Wine trade victory in campaign against VI-1 certificates

Wine importers are celebrating after the government scrapped the controversial VI-1 certificates for all shipments into the UK, including those from outside the EU.

The forms were already in use for wines shipped from non-EU countries before plans were outlined for them to apply to EU wines when the UK left the EU on January 1.

That introduction was delayed for six months, but now the government has said they will not be required at all.

The main purpose of the form was to provide a guarantee that wines reached UK quality standards, with samples of each wine being submitted for analysis, in addition to the extra paperwork.  

In announcing the change of heart, Defra acknowledged industry claims that the certificates could add 10p to the cost of a bottle of wine, and that their abolition could save importers up to £130 million a year. 

Food and drink minister Victoria Prentis said: “The British wine industry has increasingly delivered fantastic wines at great value from all around the world.  

“Cutting this needless red tape will place our businesses in a stronger position internationally, as they continue to grow, while consumers can raise a glass to great wine from around the world."

The decision is a victory for the Wine & Spirit Trade Association which led the battle against them, and others in the industry who campaigned independently of the trade body, including Daniel Lambert of Daniel Lambert Wines and David Gleave MW, boss of Liberty Wines.  

The WSTA said that if the plans to introduce VI-1s for wines coming in from the EU had gone ahead, the requirement for imports to have laboratory analysis would have cost about £330 per shipment and may have put off smaller producers from sending their wines to the UK, reducing consumer choice.

Chief executive Miles Beale said: “This is a truly historic moment for the UK’s world-leading wine trade.

“We have spent more than two years campaigning relentlessly to avoid the introduction of new import certificates for EU wine imports on the one hand, and scrapping the unnecessary and costly VI-1 wine paperwork for non-EU wine imports on the other.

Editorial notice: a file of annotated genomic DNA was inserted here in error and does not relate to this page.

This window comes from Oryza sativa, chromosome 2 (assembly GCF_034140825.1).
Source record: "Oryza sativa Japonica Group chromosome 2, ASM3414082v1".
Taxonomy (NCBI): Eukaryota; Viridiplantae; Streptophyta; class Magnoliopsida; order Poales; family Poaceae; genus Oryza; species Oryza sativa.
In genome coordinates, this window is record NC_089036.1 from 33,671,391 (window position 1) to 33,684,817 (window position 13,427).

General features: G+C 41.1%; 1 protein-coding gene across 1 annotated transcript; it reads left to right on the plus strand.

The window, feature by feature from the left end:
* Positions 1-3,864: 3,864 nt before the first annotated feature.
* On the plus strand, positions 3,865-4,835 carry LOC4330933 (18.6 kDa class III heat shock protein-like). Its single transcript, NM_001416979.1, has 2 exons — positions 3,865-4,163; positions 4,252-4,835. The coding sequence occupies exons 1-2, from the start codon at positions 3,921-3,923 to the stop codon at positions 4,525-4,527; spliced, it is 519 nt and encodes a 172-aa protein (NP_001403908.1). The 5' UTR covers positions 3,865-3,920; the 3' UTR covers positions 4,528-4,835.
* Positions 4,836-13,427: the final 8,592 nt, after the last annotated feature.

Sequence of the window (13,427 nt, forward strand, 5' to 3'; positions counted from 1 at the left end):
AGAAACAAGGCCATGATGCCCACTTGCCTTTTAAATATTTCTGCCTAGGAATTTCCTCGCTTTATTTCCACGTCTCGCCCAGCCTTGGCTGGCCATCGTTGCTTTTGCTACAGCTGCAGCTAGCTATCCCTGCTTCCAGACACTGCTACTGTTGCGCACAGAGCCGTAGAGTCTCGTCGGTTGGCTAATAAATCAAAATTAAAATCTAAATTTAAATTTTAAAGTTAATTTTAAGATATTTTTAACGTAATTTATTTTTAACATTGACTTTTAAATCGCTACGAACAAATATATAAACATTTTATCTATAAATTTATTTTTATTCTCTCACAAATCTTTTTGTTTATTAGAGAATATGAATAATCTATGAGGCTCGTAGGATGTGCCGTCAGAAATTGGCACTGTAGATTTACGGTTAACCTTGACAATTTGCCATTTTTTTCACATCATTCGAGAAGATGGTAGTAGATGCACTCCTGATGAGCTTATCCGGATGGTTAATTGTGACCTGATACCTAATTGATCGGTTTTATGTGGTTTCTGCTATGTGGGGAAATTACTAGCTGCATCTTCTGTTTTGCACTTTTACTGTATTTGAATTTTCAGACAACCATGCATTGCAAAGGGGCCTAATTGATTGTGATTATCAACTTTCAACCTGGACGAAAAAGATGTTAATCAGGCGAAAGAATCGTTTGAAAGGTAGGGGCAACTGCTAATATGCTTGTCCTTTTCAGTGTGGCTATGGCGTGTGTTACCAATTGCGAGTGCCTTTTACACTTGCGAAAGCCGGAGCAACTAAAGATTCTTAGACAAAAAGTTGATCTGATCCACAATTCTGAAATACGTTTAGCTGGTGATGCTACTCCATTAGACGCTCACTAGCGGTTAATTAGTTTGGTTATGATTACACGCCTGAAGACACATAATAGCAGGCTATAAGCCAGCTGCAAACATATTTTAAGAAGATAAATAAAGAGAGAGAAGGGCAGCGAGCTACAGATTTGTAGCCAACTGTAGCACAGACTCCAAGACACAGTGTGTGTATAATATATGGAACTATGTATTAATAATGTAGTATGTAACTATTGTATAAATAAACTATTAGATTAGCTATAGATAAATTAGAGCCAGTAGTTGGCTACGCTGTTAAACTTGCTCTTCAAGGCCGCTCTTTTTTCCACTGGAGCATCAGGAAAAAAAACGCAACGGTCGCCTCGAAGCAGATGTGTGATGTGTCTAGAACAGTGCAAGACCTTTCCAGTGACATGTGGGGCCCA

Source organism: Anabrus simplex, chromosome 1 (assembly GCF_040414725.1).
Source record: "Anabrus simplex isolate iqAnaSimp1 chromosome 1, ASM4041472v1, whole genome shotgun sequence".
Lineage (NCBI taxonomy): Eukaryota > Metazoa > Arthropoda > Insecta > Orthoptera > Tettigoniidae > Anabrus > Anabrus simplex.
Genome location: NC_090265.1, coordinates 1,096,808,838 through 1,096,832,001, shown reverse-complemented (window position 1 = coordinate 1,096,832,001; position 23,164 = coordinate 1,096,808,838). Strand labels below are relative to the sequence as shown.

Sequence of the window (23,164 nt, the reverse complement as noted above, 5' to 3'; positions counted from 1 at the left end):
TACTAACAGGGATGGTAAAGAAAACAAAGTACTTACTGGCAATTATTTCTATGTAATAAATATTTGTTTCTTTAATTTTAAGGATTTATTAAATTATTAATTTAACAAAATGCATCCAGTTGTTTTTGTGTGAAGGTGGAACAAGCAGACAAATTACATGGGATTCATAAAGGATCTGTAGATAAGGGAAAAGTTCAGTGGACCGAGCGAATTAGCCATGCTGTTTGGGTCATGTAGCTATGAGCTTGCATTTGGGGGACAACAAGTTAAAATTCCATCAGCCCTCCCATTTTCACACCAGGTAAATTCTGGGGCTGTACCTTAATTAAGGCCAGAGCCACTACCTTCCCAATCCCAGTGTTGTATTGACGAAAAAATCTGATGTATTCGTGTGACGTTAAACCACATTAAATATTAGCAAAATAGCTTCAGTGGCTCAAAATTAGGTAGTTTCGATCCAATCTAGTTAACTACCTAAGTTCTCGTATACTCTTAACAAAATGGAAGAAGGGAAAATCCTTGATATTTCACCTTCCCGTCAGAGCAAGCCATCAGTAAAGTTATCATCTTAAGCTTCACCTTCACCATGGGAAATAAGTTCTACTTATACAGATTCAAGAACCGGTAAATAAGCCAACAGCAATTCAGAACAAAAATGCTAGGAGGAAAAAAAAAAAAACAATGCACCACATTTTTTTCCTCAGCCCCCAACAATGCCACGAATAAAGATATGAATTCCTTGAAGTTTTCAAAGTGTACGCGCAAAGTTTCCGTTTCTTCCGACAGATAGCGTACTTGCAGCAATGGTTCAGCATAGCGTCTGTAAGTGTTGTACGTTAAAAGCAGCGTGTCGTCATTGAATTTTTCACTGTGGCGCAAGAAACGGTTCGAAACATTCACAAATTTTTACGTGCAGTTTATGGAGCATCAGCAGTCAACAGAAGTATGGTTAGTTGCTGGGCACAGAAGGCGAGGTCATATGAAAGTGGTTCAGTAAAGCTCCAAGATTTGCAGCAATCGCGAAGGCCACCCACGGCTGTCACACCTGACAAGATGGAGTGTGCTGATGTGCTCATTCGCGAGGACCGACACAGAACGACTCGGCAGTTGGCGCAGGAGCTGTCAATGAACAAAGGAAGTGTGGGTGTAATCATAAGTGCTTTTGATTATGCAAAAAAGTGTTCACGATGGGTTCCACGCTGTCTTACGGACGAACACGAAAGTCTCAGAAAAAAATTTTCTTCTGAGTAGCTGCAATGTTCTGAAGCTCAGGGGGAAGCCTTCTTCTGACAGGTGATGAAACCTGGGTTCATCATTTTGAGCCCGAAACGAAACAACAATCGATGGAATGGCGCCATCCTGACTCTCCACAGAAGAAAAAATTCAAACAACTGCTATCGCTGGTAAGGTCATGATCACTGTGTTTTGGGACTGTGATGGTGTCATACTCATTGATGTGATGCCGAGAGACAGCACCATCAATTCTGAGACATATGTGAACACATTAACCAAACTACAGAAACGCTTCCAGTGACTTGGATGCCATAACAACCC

“The first would have cost the UK wine industry some £70 million [annually], reduced consumer choice and bumped-up prices.

“The second will increases those savings to over £100 million. It’s a truly fantastic outcome.”

“It is heartening to know that government trust the WSTA’s advice and are listening to the concerns of business, particularly SMEs.

“This is a major win for wine lovers and the UK wine industry. I am sure corks will be popping across the globe in celebration of this most welcome news.”

James Miles, managing director of wine trading marketplace Liv-ex, said: “I cannot overstate how important today’s announcement is to the UK wine industry.

“The WSTA and its members have been campaigning hard to stop UK officials from imposing unnecessary import regulations on the wine trade.

“Government has shown it is in tune with business by taking this once in a lifetime opportunity. 

“By removing these unnecessary and costly non-tariff barriers to trade it has reset our trading arrangements with the rest of the world in a way that that will enhance the UK’s leading position in the global wine trade.”

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